Private investment plans (and the displacement that follows) are abhorrent to the people, as understood from the land. Neftalí Reyes Méndez, from the Service for an Alternative Education (EDUCA), gave some information to that effect: “Just for the generation of electricity and the extraction of minerals they plan to put into place 60 hydroelectric dams and 40 mining projects.”
In the community of Magdalena Teitipac, they banned mining after driving out the company that was exploiting the area, as decided by the Council of Elders, the local Committee for the Defence of Territorial and Cultural Integrity, and, who else?, the community radio station Teiti Radio-Lova.
There are different forms of financing the stations. In the case of San Juan Tabaá it comes from the municipality, elected by the Internal Normative System of each community. Another way, as in the case of Santa María Yaviche, they created a foundation to sustain it. In the case of Villa Tálea de Castro it was the community itself that pitched in to get the radio going.
Radio Totopo, an example of resistance
“In 1994, national and international businesspeople appeared, trying to commercialize the air, they started putting a price on it. This was a cause for reflection by our peoples.”
Radio Totopo inherited the name of that form of consuming maize, as shared by five First Nations: Chontal, Ikoo, Ayuuk, Zoque, and Zapotec. Each has its own way of making and eating the totopo.
“Also, among us there has been discrimination, there have been conflicts. But facing that we have united in order to defend our territory, the Isthmus of Tehuantepec. One way of expressing this common nationality is to appeal to the totopo, which represents cultural diversity as well as unity among the nations of southern Oaxaca and Veracruz,” says Carlos Fuentes. “We took the name Totopo to unite the people.”
Businesspeople and some anthropologists attack the community stations, saying their argument has no scientific basis, that there is no way to prove that there are spirits in the air. “It is part of our cosmovision, which we have preserved for thousands of years, we don’t have to support it scientifically,” he adds.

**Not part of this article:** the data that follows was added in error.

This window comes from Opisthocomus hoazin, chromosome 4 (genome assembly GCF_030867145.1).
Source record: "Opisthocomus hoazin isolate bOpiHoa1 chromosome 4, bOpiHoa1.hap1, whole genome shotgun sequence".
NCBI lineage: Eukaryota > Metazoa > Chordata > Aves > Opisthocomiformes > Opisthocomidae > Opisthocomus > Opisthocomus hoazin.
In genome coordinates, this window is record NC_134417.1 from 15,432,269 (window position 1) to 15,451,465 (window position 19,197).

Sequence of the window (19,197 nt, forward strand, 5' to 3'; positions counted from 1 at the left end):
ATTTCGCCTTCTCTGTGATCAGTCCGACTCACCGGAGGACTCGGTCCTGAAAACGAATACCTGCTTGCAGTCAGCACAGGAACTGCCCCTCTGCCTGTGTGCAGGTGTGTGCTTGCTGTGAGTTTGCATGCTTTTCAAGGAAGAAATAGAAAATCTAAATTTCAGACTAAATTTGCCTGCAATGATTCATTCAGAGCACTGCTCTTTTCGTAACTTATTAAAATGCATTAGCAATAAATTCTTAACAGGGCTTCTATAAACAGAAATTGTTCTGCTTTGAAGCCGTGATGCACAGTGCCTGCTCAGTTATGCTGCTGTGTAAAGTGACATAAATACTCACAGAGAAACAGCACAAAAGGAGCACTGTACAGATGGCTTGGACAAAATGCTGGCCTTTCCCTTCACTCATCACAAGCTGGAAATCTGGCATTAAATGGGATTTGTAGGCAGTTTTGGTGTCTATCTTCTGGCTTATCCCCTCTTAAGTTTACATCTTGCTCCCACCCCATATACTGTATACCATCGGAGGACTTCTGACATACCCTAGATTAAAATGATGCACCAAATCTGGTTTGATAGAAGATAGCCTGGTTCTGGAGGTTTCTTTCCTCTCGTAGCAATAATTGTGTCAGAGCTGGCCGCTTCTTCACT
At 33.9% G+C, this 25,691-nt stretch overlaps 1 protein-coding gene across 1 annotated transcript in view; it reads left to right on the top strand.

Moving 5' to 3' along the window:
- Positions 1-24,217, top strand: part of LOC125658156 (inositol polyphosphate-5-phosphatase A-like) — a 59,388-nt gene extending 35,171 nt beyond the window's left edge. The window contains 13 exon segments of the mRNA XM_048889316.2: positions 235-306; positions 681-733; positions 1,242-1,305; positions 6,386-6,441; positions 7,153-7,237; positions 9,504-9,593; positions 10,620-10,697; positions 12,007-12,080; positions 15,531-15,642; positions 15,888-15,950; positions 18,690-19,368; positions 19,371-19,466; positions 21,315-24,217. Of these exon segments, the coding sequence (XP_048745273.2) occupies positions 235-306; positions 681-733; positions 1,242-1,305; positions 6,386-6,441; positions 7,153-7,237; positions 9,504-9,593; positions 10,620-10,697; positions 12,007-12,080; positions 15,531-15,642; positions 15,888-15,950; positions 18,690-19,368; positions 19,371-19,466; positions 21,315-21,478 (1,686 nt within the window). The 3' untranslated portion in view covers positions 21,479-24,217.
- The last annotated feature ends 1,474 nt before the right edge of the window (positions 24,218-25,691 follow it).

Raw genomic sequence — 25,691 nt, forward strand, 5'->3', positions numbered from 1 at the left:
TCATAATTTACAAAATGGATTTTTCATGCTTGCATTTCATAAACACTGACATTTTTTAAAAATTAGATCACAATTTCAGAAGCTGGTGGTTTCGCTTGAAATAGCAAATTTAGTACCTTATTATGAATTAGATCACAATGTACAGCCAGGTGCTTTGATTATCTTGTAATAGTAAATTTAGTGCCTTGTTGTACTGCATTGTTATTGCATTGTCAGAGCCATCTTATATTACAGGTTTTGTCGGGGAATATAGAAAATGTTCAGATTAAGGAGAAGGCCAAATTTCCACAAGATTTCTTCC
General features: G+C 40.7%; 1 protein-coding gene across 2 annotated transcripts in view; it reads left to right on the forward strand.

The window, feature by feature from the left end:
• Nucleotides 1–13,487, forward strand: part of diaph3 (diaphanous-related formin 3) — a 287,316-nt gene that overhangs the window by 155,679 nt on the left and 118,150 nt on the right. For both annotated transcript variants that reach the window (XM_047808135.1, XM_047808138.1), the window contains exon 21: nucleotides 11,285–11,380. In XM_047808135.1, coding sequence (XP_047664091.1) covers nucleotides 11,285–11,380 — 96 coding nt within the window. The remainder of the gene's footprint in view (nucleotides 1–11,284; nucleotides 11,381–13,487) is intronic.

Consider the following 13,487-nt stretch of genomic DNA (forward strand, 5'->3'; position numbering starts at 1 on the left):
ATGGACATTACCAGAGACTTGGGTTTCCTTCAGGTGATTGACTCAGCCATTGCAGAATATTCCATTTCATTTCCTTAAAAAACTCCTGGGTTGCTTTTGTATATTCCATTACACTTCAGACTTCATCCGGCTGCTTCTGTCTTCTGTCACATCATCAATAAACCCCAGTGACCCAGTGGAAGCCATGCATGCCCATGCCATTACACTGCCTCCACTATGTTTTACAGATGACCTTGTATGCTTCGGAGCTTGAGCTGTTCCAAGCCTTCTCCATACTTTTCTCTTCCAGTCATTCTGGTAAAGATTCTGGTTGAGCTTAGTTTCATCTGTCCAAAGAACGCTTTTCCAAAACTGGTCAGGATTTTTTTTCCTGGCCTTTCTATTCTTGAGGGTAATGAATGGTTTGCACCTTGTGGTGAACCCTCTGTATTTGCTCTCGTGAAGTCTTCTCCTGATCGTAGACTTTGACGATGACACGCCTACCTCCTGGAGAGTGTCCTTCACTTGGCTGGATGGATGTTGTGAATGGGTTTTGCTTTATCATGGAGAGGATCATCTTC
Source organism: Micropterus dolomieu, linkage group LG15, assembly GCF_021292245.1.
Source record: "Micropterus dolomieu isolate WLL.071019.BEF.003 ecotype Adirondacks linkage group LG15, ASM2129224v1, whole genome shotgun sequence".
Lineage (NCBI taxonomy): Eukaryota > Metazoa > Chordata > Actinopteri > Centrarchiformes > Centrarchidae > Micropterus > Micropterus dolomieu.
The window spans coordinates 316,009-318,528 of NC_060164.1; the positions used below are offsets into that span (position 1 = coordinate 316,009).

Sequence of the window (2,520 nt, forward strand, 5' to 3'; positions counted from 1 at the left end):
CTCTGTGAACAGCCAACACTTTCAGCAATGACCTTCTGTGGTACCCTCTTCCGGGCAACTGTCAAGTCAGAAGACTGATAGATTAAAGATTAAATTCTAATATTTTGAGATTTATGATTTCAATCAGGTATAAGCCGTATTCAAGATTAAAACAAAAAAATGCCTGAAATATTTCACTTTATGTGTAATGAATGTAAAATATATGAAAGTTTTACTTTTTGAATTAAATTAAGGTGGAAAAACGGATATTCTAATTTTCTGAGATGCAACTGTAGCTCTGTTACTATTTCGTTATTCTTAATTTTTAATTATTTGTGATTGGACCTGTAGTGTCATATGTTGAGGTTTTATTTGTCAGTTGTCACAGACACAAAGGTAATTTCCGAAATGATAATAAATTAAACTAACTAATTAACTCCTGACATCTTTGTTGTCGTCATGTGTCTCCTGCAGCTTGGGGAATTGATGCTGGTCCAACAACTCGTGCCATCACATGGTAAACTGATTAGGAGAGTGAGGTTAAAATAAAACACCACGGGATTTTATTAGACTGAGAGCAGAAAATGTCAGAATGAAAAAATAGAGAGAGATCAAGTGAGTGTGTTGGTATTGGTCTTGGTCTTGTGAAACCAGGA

Since 2012, the Ikoos and Zapotecs have united to confront the company “Eólicas del Sur” (formerly Mareña Renovables), responsible now for trying to extend wind farm projects into the urban area of Juchitán.
From the microphone to the air or how to start a community radio station
Integral Community Communication is not the only organization which promotes (through training people) these kinds of radio stations in Oaxaca. Ojo de Agua, Palabra Radio and Acción Comunitaria do as well.
They warn that lack of knowledge can sometimes cause communities to break their equipment, “as they don’t know how to get it started, but it’s also not their fault for not knowing.”
They give some suggestions:
- From the microphone, the audio enters through a channel on the mixer. What does that do? It is a tool that serves to mix different sources of audio that come from microphones, recorders, computers, MP3s, etc.; it mixes them and converts them into one: the output channel. “The mixer is like the brain of the radio, where all the sounds converge and it processes them.”
- The single signal goes through the limiter compressor, which is important to maintain the signal at good audio quality, listenable, without harmonics (echoes). From the compressor to the transmitter: the device that turns the audio into electromagnetic waves. The transmitter determines the frequency on the radio dial and allows people to find it and listen to it. Identify it.
- From the transmitter the waves pass to an amplifier, which gives power to the exciter, which through a cohesive cable finally sends the signal to the antenna.
- The antenna, this is the key element: it controls the energy the transmitter uses and sends the message to the air. Thanks to something called a “superheterodyne receiver,” the signal stops being a wave and turns into a frequency. Only the message passes. The message sent by our radio, which we listen to in our home.